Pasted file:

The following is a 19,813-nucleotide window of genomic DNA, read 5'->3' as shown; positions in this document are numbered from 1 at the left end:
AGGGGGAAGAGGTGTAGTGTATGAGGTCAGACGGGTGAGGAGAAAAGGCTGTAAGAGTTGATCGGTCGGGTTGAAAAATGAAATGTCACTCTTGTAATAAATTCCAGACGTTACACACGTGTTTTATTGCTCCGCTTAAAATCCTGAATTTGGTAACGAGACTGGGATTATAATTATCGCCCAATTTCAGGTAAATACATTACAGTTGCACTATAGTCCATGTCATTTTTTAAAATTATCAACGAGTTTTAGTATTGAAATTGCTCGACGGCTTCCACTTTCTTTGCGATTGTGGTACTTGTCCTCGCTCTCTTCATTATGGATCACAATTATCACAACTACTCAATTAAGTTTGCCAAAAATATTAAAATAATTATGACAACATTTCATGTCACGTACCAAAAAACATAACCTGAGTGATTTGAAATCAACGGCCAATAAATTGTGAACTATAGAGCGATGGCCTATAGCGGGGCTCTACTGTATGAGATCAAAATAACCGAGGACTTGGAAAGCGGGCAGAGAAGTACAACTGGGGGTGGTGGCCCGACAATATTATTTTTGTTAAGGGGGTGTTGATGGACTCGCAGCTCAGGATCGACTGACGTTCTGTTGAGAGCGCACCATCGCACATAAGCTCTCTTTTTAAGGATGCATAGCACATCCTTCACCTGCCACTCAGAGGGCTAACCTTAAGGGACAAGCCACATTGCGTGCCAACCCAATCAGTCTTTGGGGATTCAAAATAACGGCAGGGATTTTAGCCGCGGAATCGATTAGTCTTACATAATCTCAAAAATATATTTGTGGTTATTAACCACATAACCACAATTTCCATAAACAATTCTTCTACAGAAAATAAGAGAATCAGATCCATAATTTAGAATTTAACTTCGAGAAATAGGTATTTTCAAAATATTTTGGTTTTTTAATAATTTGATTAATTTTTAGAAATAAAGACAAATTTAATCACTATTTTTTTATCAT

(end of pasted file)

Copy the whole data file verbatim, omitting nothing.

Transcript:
The following is a 19,813-nucleotide window of genomic DNA, read 5'->3' as shown; positions in this document are numbered from 1 at the left end:
AGGGGGAAGAGGTGTAGTGTATGAGGTCAGACGGGTGAGGAGAAAAGGCTGTAAGAGTTGATCGGTCGGGTTGAAAAATGAAATGTCACTCTTGTAATAAATTCCAGACGTTACACACGTGTTTTATTGCTCCGCTTAAAATCCTGAATTTGGTAACGAGACTGGGATTATAATTATCGCCCAATTTCAGGTAAATACATTACAGTTGCACTATAGTCCATGTCATTTTTTAAAATTATCAACGAGTTTTAGTATTGAAATTGCTCGACGGCTTCCACTTTCTTTGCGATTGTGGTACTTGTCCTCGCTCTCTTCATTATGGATCACAATTATCACAACTACTCAATTAAGTTTGCCAAAAATATTAAAATAATTATGACAACATTTCATGTCACGTACCAAAAAACATAACCTGAGTGATTTGAAATCAACGGCCAATAAATTGTGAACTATAGAGCGATGGCCTATAGCGGGGCTCTACTGTATGAGATCAAAATAACCGAGGACTTGGAAAGCGGGCAGAGAAGTACAACTGGGGGTGGTGGCCCGACAATATTATTTTTGTTAAGGGGGTGTTGATGGACTCGCAGCTCAGGATCGACTGACGTTCTGTTGAGAGCGCACCATCGCACATAAGCTCTCTTTTTAAGGATGCATAGCACATCCTTCACCTGCCACTCAGAGGGCTAACCTTAAGGGACAAGCCACATTGCGTGCCAACCCAATCAGTCTTTGGGGATTCAAAATAACGGCAGGGATTTTAGCCGCGGAATCGATTAGTCTTACATAATCTCAAAAATATATTTGTGGTTATTAACCACATAACCACAATTTCCATAAACAATTCTTCTACAGAAAATAAGAGAATCAGATCCATAATTTAGAATTTAACTTCGAGAAATAGGTATTTTCAAAATATTTTGGTTTTTTAATAATTTGATTAATTTTTAGAAATAAAGACAAATTTAATCACTATTTTTTTATCAT